How does this play out in practice? Pretty well. Certainly there is nothing musty or cramped about these recommendations — about 300 in all. Most of the classics are here; there are many Newbery Medal winners, many Caldecott Medal winners; stories about war, about adventure, about domestic life, and about imaginary lands. The books are divided into sections: picture books for young readers, fairy-tales and folk-tales, books “for holidays and holy days”, stories drawn from sacred texts, historical and contemporary fiction, science fiction, and biographies. For each book there is a brief (< 1 page) description and assessment. Quite a few of the titles were new to me, and quite a few of the new-to-me titles sounded worth exploring.

Overall the book is one of the more thoughtful guides that I have read.

new-york-times-parents-guide-best-books-for-eden-ross-lipson-paperback-cover-artThe New York Times Parent’s Guide to the Best Books for Children
Eden Ross Lipson
(Three Rivers, 2000; 3rd edition)
550 p.

I have to eat my words: I said above that in a book with 1001 recommendations a group effort would be “unavoidable”, but here comes Eden Ross Lipson to prove me wrong. She was the children’s book editor at the New York Times for over twenty years, and she single-handedly penned this impressively sized list of exactly 1001 books, each accompanied by a short description.

It is interesting to compare this guide to the edited volume above. The scope here is actually quite a lot narrower: whereas the Eccleshare guide devoted about 40% of its space to books more than 50 years old, in this book that fraction falls to about 15%. The recommendations are almost (though not quite) exclusively twentieth-century books, and my impression after paging through the entire volume is that a significant fraction of the recommended books are from the 1990s alone. As one would expect from a book conspicuously advertising that provenance, a good deal of attention is paid to “diversity” and political correctness; there is little that could offend the sensibilities of upper-middle class parents for whom a copy of the NYT tucked under the arm is an important cultural accoutrement. The selections are mostly works of fiction, with a bit of non-fiction and poetry thrown in. Books are organized according to the age of the target audience, beginning with picture books and extending up to books for adolescents. Many of these latter are “problem stories” of the sort avoided by the authors of the guide immediately above.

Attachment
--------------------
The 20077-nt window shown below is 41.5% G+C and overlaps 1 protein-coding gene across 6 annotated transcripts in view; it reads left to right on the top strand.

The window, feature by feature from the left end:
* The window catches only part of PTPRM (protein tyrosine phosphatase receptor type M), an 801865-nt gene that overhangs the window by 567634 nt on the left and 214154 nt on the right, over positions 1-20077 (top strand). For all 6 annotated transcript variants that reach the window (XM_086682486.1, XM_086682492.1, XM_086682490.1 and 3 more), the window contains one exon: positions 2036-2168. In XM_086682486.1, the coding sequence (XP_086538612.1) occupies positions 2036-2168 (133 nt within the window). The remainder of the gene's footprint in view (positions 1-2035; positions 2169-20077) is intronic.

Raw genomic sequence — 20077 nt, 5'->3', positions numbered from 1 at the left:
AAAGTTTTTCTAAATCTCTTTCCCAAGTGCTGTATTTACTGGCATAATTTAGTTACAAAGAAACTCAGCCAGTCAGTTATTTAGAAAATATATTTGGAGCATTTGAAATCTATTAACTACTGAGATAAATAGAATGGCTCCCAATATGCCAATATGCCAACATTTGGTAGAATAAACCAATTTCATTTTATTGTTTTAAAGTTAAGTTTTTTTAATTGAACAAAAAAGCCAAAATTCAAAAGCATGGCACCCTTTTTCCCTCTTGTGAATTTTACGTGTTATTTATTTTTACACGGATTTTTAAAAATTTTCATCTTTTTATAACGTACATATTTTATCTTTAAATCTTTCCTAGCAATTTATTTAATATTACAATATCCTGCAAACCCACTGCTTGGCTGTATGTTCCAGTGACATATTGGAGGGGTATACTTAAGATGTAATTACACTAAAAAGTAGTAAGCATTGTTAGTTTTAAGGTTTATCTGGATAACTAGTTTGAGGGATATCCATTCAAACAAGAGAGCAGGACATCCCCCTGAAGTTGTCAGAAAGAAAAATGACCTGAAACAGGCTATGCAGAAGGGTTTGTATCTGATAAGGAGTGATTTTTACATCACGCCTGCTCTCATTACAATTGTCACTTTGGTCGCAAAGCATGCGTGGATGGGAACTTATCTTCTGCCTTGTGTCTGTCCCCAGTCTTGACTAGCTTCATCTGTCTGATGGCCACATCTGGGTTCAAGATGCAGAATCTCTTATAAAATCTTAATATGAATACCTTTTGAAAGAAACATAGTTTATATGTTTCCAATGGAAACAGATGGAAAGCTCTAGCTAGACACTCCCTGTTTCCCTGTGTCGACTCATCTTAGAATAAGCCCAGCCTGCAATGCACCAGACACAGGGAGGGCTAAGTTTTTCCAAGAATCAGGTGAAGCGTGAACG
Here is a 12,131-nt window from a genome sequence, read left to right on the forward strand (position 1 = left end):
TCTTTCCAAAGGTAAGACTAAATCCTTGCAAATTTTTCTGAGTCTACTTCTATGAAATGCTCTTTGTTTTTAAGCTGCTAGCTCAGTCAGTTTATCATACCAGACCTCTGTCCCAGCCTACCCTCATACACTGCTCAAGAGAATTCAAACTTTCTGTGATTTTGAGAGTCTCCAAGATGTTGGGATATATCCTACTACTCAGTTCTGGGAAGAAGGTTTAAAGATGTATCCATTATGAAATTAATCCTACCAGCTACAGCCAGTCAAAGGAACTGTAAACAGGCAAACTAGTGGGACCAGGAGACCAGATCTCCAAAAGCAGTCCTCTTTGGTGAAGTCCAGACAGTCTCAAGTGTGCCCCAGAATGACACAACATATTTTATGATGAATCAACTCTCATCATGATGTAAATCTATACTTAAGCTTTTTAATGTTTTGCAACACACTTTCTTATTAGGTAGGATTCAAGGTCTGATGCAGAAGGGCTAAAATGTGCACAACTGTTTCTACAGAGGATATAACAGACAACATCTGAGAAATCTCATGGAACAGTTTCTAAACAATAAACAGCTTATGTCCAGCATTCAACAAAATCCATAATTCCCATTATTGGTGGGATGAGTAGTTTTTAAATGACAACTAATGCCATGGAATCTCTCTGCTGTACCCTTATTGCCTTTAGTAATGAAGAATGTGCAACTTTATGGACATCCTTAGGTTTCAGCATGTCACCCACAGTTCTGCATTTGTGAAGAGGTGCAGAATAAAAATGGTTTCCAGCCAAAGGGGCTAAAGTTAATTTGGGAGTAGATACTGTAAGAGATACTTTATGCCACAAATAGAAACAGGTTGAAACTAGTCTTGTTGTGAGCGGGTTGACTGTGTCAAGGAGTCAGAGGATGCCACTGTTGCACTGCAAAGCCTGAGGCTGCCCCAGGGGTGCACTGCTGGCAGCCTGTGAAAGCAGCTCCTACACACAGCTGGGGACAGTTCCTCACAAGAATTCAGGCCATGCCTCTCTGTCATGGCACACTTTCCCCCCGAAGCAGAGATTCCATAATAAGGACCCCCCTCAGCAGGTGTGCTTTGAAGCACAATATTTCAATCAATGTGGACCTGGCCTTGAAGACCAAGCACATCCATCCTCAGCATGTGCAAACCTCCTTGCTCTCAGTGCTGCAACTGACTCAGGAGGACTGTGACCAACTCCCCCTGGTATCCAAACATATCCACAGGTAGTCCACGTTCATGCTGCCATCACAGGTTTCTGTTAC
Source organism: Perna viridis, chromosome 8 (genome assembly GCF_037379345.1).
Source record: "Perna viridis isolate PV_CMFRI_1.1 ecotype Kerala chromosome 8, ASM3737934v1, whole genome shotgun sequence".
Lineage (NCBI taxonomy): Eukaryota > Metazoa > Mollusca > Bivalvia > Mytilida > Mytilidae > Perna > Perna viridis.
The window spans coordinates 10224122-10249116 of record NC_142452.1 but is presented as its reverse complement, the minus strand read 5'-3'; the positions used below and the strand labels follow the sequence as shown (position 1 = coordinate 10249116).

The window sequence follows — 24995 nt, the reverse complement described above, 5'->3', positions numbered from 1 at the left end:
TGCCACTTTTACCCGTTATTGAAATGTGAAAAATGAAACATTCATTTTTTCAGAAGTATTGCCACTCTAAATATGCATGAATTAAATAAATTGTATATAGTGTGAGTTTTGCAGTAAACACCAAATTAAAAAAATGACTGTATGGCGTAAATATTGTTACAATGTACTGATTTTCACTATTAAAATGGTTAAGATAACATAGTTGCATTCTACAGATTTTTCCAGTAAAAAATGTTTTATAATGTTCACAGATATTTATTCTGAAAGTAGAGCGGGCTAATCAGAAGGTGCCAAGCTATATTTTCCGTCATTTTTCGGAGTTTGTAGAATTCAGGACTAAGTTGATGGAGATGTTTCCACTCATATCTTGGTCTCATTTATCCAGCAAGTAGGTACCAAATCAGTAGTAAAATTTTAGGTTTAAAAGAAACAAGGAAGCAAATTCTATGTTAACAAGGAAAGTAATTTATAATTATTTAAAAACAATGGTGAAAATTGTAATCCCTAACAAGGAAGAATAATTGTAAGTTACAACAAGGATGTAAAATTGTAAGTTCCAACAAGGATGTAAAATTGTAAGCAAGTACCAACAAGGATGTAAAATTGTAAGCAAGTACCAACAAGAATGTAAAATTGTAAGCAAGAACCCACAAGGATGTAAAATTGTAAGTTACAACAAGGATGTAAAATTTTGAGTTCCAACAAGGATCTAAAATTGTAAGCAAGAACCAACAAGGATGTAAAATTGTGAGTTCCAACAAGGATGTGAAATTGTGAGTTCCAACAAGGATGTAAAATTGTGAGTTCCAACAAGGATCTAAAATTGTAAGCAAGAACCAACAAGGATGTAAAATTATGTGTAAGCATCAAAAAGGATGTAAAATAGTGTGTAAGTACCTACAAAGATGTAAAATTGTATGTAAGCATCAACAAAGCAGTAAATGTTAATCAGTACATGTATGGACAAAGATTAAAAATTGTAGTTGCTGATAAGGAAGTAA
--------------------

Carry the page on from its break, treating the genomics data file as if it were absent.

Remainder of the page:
An unusual feature of this book is its set of extensive indices: about 120 pages worth of small-type listings which provide topical entry-points into the main listings. Happily, among them are book suggestions for girls and (separately) for boys. Even the Grey Lady is not quite senile.

Pictures from space!

March 2, 2013

I never thought I would have something nice to say about Twitter, but yesterday I discovered Chris Hadfield’s Twitter feed. Commander Hadfield is a Canadian astronaut currently aboard the International Space Station, and he has a camera. He has been posting photos of the earth taken in his spare moments, and some of them are really striking.

Here is one that I like: Glasgow is on the right, and Loch Lomond stretches north above it. My wife and I walked the West Highland Way a few years ago, a portion of which runs along the eastern shore of Loch Lomond, and it is wonderful to see that terrain from so high.

…fumbling…

Well, I cannot figure out how to actually show you a photo from a Twitter feed, but look here. There are many other wonderful pictures, of places all over the world.

Someone took a time-lapse photo of the International Space Station passing over my own city: here it is.